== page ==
According to the Centers for Disease Control and Prevention (CDC), as many as 21 million Americans experience some type of vision problem; and 80 million Americans have eye diseases that can lead to blindness. People with vision loss are more likely to experience depression, diabetes, stroke, falls, and even premature death.
Refractive errors are the most common eye problems in the US and can affect both children and adults. These vision errors include myopia (near-sightedness), hyperopia (farsightedness), and astigmatism (distorted vision at all distances). Presbyopia often begins around age 40-50 years; it is characterized by the inability to focus up close, such as difficulty reading the newspaper or seeing the computer screen.
These errors are diagnosed by an eye care practitioner and can be corrected through eyeglasses, contact lenses, or LASIK surgery (a procedure that permanently changes the shape of the cornea).
Adult Eye Diseases
A cataract occurs when there is dimming of the eye’s lens that negatively impacts vision. The risk of cataract increases with age, but younger people can have cataracts as well. Additional risk factors include diabetes, smoking, alcohol use, and prolonged exposure to sunlight.
An early cataract can be treated with new eyeglasses, brighter lighting, anti-glare sunglasses, or magnifying lenses. However, if these steps do not help, surgery may be necessary to remove the cloudy lens and replace it with an artificial lens.
Glaucoma (a group of diseases) usually occurs when the fluid pressure inside the eyes rises. This increase in pressure damages the eye’s optic nerve, which can result in vision loss and blindness. Early detection and treatment of glaucoma is crucial; therefore, it is important to get regular eye exams.
The term diabetic eye disease describes a group of eye problems that can affect people with diabetes complications. These eye problems include diabetic retinopathy (DR), as well as cataracts and glaucoma, all of which can lead to severe vision loss or blindness. Diabetes increases the risk of these eye problems. The best way to prevent DR is with sound diabetes management that includes controlling blood sugar and blood pressure, and maintaining a healthy body weight through nutrition and physical activity.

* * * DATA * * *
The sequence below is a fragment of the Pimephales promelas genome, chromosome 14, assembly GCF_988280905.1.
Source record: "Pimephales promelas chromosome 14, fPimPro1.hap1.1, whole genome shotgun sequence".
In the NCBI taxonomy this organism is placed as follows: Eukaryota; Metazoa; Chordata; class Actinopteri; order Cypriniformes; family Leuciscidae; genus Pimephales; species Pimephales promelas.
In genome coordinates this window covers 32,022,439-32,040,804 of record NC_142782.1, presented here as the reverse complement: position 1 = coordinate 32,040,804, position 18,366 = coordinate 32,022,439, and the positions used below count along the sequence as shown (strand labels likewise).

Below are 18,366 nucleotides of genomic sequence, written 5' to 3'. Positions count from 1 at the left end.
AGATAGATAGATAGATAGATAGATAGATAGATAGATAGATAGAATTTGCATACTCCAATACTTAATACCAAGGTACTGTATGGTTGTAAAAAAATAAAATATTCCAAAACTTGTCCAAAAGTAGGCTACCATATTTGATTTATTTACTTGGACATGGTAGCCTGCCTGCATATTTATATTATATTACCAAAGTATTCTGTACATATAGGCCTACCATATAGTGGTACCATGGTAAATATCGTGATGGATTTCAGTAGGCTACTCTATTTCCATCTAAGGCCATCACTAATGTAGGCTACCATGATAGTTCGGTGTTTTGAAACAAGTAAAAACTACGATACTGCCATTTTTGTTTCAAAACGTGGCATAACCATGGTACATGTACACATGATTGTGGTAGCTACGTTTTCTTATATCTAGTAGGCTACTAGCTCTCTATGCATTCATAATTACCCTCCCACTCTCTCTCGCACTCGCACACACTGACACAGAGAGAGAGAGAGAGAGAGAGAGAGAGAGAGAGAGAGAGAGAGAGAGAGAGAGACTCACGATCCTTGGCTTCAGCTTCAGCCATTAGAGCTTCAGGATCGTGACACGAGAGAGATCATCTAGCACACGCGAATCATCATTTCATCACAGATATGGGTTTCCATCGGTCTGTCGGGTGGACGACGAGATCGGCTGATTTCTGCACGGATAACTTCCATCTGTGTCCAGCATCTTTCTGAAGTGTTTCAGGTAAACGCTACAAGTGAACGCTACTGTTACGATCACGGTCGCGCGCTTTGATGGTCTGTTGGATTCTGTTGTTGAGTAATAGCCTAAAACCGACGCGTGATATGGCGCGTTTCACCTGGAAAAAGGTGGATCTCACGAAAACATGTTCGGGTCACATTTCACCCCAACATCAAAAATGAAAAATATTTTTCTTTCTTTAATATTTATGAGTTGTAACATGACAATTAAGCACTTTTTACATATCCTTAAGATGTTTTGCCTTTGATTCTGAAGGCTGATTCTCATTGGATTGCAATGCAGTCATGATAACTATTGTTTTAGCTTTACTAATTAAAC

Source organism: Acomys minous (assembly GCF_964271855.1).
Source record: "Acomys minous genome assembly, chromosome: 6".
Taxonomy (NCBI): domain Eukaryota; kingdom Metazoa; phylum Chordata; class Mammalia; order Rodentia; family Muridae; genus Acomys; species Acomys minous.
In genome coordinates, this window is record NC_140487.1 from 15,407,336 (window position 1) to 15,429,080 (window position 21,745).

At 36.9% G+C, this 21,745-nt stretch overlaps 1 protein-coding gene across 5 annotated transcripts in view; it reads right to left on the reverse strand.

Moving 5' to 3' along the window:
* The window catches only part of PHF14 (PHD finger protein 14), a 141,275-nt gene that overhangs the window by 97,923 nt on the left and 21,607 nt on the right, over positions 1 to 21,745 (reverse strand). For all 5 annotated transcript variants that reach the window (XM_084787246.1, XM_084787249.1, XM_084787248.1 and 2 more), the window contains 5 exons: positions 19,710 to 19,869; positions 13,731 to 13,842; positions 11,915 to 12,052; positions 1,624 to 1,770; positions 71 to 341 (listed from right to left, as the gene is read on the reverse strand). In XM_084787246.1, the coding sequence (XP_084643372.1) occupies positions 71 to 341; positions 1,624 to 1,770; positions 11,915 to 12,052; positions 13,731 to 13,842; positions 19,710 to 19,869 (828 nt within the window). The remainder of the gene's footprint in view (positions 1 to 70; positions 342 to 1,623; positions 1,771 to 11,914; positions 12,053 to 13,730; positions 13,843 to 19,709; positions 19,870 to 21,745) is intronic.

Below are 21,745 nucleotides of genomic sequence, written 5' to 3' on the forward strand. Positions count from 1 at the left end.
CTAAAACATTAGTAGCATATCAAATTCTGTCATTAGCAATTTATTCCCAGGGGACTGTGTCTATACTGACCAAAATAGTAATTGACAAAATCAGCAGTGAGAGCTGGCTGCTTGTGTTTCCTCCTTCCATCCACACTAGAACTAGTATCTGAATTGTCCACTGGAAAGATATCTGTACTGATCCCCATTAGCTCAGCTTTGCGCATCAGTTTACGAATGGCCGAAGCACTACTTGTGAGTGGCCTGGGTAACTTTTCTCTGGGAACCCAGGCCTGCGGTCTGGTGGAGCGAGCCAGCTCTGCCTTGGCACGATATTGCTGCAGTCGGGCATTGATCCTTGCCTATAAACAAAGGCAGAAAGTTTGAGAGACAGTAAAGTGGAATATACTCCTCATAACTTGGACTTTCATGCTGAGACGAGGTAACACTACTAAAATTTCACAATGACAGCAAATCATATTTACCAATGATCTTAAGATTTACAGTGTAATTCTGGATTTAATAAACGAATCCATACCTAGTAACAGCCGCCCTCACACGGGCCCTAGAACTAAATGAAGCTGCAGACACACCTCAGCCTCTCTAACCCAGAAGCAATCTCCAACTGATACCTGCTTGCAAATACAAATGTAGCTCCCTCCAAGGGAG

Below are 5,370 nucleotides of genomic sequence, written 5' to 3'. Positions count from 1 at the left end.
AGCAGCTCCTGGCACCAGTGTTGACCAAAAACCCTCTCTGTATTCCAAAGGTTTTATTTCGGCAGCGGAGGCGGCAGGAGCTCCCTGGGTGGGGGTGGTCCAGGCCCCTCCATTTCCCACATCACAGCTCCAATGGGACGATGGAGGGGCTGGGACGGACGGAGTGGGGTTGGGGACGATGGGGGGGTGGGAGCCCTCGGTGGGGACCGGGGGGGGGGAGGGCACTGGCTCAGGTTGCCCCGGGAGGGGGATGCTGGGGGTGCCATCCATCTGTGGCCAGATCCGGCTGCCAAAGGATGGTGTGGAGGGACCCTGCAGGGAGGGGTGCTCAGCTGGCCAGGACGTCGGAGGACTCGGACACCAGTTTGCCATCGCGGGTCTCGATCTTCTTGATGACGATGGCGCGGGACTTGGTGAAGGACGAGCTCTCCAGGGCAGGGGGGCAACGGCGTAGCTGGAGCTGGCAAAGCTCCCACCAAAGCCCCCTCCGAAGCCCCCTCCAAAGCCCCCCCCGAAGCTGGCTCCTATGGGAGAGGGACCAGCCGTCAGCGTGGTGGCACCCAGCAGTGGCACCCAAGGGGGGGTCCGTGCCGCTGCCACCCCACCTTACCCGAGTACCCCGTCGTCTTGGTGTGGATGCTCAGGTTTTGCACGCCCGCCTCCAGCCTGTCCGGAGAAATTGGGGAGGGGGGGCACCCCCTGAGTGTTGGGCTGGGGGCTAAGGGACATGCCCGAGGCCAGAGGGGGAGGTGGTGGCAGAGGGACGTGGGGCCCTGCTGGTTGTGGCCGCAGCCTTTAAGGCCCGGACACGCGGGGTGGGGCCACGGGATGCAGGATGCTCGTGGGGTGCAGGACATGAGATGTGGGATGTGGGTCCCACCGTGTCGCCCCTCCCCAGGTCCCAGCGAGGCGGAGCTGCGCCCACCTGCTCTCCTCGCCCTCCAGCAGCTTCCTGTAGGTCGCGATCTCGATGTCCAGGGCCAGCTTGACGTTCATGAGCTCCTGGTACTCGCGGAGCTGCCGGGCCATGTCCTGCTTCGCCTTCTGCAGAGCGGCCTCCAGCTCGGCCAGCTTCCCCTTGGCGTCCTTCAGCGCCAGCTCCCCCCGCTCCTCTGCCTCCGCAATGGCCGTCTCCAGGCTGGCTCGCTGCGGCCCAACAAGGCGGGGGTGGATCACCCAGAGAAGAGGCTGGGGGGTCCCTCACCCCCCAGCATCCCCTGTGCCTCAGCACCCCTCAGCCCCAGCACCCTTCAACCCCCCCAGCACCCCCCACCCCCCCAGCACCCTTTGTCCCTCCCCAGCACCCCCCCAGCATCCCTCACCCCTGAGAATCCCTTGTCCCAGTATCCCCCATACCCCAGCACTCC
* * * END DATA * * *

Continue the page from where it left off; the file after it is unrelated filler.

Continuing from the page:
Preventing Eye Problems
Many eye problems can be avoided by taking action to promote eye health. Here are some helpful tips from the CDC’s Vision Health Initiative:
- Get a comprehensive dilated eye exam. Many people do not realize they have vision problems. In addition, many common eye diseases, such as DR, cataracts, and glaucoma, often have no warning signs. Therefore, early detection of eye problems through a comprehensive dilated eye exam is crucial. During this type of exam, an eye care practitioner puts drops in the eyes to dilate the pupil. This process allows more light to enter the eye, which allows the eyes to be more closely examined.
- Know your family’s eye health history. Find out if you are at risk for certain health conditions or eye diseases that are hereditary (e.g., diabetes and glaucoma).
- Eat nutritiously and maintain a healthy body weight. Maintaining a healthy diet is important to overall health and helps prevent chronic diseases such as diabetes. Certain foods are considered to be especially important to eye health, such as fruits, vegetables (particularly leafy greens), and fish rich in omega-3 fatty acids (e.g., salmon and tuna).
- Wear protective eyewear. Protect your eyes when playing sports or participating in activities such as mowing or woodworking and in the workplace. Use caution with household chemicals and sprays, which can severely damage the eyes.
- Do not smoke; or if you smoke, quit. Smoking increases the risk of developing a variety of eye problems, such as cataracts, DR, and age-related macular degeneration (thinning of the retina).
- Wear sunglasses year-round. UV rays from the sun or bright lights can cause inflammation of the cornea. Long-term exposure can damage the retina. Wear sunglasses that block 99-100 percent of both UVA and UVB rays.
- Rest your eyes. To prevent or reduce eyestrain, remember to blink and take regular time-outs when focusing on a specific object (e.g., a computer or smart phone screen).
- Clean your hands and contact lenses properly. Always wash your hands before handling your contact lenses. Be sure to properly disinfect contact lenses, and replace them as necessary.
How to Find an Eye Care Practitioner
Regular eye exams are recommended for all adults, especially those with chronic health conditions like diabetes and high blood pressure. There are different ways you can locate a professional who provides eye care, including asking your health care provider, family members, friends, and co-workers for recommendations; contact a local hospital or university medical center that houses a department of ophthalmology or optometry.
Contact a professional association of ophthalmologists or optometrists (see Resources); and Check your health insurance plan to see whether eye care practitioners are listed.
EdD, CHES, FASHA, IC®
American Academy of Ophthalmology, eyeSmart®, www.geteyesmart.org/eyesmart
American Optometric Association, www.aoa.org
Centers for Disease Control and Prevention, Vision Health Initiative, www.cdc.gov/visionhealth/index.htm
National Eye Institute, www.nei.nih.gov
Prevent Blindness America, www.preventblindness.org